Across the U.S., there are more than 100 sites contaminated by radioactive waste from the nation’s nuclear weapons programs.
The government is trying to return these Cold War relics to safe and useful purposes. Some of these once toxic zones are being treated much like public parks. The GLRC’s Kevin Lavery visited one that was recently opened to the public:
Across the US, there are more than 100 sites contaminated by radioactive waste from the
nation’s nuclear weapons programs. The government is trying to return these Cold War
relics to safe and useful purposes. Some of these once toxic zones are being treated much
like public parks. The GLRC’s Kevin Lavery recently visited one that was recently
opened to the public…
A thick grove of trees opens up to a clearing that reveals a white mound of limestone
rock. It rises like a tomb from some long-forgotten civilization, were it not for the water
towers and golf courses on the horizon.
Mike Leahy and his 9-year-old son Cameron came to this rock dome to catch the view
atop its 75 foot summit. But the real attraction was what they did not see:
“We read the sign and saw what was buried and how they did it, and – it’s kind of
disturbing, what’s in there.”
Beneath their feet lay more than a million cubic yards of spent uranium, asbestos and
PCB’s. The 45 acre mound is a disposal cell, where the government buried thousands of
barrels and tons of debris. That history didn’t bother young Cameron:
“It’s really cool. They keep all that nuclear waste under all that and it can’t harm
The Weldon Spring site, 30 miles west of St. Louis, Missouri began during World War
Two as an Army TNT factory. In the 1950’s, the plant refined yellow cake uranium for
later use in nuclear weapons. All that stopped in 1966 and all the radioactive waste just
sat there. Weldon Spring became an EPA Superfund site in 1987. After a 900 million
dollar cleanup, the site was opened to tourists in 2002.
(Sound of frogs)
Today, frogs sing in a native prairie at the foot of the cell. In April, officials opened a
hiking trail adjacent to a once-radioactive landfill. The route connects to a state park.
Weldon Spring is not a park per se, but project manager Yvonne Deyo says urban sprawl
prompted them to think like one:
“There’s subdivisions and lots of infrastructure going in…and that just kind of hits home
how important green space is, and that’s kind of what we’re trying to do a little bit of
here at the site.”
Weldon Spring is one of about 100 such sites the Department of Energy is converting to
what it calls “beneficial re-use.” Many are becoming recreational venues. Another
closed uranium plant near Cincinnati is adding horseback riding trails. In Wayne, New
Jersey, a former thorium processing facility is becoming a baseball field. And a national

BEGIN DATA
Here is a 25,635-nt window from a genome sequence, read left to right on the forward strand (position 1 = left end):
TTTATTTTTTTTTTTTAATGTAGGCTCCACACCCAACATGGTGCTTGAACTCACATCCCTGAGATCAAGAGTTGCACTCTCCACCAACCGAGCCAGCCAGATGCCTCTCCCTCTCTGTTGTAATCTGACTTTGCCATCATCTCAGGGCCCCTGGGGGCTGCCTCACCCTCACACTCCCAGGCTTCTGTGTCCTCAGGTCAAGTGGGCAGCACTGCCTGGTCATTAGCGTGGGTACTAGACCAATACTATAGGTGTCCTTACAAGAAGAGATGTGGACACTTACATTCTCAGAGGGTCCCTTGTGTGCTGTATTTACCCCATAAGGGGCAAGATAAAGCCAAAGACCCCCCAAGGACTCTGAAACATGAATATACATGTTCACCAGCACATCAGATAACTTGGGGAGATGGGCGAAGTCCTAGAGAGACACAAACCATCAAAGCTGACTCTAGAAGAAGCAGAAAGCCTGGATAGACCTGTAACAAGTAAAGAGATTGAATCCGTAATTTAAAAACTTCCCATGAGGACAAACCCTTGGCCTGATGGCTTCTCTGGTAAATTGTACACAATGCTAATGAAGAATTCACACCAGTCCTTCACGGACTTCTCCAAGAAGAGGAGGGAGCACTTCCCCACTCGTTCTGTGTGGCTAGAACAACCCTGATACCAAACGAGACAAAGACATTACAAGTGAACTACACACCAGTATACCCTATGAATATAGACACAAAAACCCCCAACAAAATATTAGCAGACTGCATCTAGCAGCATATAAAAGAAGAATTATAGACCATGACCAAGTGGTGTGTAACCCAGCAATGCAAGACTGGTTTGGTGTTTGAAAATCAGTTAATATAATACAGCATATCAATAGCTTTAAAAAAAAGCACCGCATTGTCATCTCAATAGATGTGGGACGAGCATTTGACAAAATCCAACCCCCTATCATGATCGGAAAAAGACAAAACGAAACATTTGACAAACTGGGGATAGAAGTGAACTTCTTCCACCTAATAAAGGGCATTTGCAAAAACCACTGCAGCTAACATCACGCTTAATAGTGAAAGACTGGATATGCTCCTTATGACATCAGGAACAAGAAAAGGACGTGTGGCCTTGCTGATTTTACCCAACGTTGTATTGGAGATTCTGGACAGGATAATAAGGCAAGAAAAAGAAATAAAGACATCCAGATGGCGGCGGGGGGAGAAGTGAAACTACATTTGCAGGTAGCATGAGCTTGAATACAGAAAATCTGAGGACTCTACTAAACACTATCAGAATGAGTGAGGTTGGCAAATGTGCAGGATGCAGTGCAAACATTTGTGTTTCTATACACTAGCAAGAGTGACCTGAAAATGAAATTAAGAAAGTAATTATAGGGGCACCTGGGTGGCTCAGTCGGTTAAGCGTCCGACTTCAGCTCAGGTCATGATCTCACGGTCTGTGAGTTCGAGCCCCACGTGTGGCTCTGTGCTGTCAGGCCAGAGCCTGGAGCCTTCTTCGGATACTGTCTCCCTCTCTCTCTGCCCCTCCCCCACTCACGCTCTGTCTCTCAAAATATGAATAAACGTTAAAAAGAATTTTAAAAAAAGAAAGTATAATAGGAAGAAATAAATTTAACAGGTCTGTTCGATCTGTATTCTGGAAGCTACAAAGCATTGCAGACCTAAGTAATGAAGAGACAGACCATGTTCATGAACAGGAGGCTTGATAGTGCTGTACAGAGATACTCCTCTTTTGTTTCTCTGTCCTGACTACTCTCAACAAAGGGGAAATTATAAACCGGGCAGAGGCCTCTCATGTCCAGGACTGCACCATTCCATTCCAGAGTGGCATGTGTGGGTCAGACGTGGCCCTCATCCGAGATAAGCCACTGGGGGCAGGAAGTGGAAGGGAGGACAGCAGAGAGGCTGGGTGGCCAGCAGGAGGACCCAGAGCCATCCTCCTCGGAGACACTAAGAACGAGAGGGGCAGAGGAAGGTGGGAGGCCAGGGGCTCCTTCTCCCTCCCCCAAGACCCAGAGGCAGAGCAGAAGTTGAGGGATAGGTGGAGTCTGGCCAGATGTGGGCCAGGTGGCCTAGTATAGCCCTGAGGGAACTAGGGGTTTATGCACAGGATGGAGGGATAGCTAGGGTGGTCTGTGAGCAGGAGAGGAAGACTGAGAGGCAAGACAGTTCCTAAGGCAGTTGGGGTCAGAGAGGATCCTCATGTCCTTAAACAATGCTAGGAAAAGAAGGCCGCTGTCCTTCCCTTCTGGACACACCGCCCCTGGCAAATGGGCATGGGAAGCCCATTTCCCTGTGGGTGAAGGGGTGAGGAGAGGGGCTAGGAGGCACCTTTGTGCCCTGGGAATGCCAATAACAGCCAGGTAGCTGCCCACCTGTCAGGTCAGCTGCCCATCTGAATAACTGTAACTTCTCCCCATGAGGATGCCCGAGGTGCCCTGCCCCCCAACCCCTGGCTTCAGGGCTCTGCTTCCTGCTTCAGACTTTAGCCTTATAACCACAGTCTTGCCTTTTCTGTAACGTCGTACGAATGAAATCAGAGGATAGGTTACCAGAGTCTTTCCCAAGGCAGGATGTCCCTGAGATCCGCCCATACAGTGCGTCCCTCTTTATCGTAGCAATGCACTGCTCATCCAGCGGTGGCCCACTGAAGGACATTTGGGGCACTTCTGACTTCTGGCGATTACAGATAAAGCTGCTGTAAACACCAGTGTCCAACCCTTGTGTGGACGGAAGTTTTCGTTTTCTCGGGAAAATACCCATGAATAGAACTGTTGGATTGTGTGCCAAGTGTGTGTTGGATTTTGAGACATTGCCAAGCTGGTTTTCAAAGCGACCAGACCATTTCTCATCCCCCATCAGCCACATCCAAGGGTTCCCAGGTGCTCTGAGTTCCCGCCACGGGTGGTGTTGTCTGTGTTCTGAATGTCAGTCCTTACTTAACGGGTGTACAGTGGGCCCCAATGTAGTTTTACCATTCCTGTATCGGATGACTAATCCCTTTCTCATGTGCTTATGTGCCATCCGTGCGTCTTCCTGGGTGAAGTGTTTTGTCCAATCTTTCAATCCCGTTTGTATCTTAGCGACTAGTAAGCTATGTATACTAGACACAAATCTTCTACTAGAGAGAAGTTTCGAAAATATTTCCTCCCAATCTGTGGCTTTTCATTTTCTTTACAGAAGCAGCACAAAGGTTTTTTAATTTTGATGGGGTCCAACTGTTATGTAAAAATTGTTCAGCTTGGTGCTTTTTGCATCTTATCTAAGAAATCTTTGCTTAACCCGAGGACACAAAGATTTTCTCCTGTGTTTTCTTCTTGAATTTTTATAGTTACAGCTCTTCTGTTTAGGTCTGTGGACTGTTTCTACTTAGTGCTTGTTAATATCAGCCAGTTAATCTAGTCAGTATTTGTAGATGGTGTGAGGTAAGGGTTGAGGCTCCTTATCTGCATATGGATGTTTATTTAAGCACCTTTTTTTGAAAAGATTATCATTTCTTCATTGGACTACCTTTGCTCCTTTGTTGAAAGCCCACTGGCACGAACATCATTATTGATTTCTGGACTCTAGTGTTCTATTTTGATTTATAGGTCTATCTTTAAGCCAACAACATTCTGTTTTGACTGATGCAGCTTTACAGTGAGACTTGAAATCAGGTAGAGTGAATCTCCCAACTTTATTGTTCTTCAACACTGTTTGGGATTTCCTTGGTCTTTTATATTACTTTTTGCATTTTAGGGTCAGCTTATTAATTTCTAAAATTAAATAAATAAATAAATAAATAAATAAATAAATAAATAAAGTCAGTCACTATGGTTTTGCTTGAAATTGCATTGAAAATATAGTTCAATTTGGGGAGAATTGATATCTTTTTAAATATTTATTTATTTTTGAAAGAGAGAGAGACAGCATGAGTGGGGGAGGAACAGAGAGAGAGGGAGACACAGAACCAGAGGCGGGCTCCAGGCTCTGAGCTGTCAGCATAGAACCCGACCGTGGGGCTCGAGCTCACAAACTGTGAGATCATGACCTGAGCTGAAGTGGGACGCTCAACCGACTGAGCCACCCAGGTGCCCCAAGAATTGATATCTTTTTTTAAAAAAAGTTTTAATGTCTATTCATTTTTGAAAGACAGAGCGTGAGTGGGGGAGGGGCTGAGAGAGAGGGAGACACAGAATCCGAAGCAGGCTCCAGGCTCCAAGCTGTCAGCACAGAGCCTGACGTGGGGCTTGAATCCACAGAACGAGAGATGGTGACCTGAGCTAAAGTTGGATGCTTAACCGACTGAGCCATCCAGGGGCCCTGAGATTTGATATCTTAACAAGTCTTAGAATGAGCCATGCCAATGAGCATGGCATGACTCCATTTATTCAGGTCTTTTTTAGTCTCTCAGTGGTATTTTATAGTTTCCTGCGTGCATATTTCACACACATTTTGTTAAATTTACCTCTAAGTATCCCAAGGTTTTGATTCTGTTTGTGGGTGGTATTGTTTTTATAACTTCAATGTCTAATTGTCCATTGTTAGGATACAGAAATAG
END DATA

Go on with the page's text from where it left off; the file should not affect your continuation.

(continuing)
wildlife preserve is in the works at Rocky Flats, the site outside Denver that made the
plutonium cores of nuclear warheads.
The Department of Energy says Weldon Spring is safe for visitors – though some residual
(Sound of Burgermeister Spring)
Burgermeister Spring runs through a 7-thousand acre state reserve adjacent to the site.
This is where uranium-laced groundwater from Weldon Spring rises to the surface.
Though the spring exceeds the EPA’s drinking water quality standard, there’s no warning
sign here. Officials say the contamination is so low that it poses no immediate public
hazard. The spring feeds into one of the most popular fishing lakes on the property.
Most visitors are surprised to hear that:
Jeff Boeving fishes for bass four or five times a month:
“(Does that concern you to hear that?) Yeah – absolutely…I mean, they’ve got a great
area out here and they’re kind of messing it up if they’re going to have contaminants, you know, going into it.”
The government’s vision of post-nuclear playgrounds is not without its critics. Arjun
Makhijani heads the Institute for Energy and Environmental Research in Takoma Park,
Maryland. He says recreational sites near urban development zones risk losing their
“Institutional memory tends to be very short; after 30, 40, 50 years people forget, they
begin to develop the land, and pretty soon you could have houses, farms and schools in
the area. So it’s not necessary that it will stay recreational forever.”
Recreation is only one option the Department of Energy is considering for all of its sites.
In the last two years, the agency’s budget has doubled with the addition of nearly a dozen
radioactive properties. Officials say Congress has so far supported its fiscal requests.
And with the future of a proposed permanent nuclear waste site at Yucca Mountain still
in doubt, even more tax dollars will likely be spent converting the nuclear dumps in
America’s backyards to a place where families play.
For the GLRC, I’m Kevin Lavery.